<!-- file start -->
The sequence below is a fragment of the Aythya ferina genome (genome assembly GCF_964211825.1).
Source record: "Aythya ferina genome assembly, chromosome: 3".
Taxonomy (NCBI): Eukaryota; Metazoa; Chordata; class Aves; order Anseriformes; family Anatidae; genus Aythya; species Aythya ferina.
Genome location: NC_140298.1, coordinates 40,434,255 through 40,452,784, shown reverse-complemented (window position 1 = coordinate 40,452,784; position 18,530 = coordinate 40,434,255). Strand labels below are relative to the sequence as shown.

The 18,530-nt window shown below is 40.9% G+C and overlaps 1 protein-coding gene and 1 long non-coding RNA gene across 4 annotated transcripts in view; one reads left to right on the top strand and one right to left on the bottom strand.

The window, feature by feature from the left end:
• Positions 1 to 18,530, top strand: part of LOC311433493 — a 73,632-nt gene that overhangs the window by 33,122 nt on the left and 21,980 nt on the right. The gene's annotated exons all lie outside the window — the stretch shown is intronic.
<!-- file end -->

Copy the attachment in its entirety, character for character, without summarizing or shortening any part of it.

The sequence below is a fragment of the Aythya ferina genome (genome assembly GCF_964211825.1).
Source record: "Aythya ferina genome assembly, chromosome: 3".
Taxonomy (NCBI): Eukaryota; Metazoa; Chordata; class Aves; order Anseriformes; family Anatidae; genus Aythya; species Aythya ferina.
Genome location: NC_140298.1, coordinates 40,434,255 through 40,452,784, shown reverse-complemented (window position 1 = coordinate 40,452,784; position 18,530 = coordinate 40,434,255). Strand labels below are relative to the sequence as shown.

The 18,530-nt window shown below is 40.9% G+C and overlaps 1 protein-coding gene and 1 long non-coding RNA gene across 4 annotated transcripts in view; one reads left to right on the top strand and one right to left on the bottom strand.

The window, feature by feature from the left end:
• Positions 1 to 18,530, top strand: part of LOC311433493 — a 73,632-nt gene that overhangs the window by 33,122 nt on the left and 21,980 nt on the right. The gene's annotated exons all lie outside the window — the stretch shown is intronic.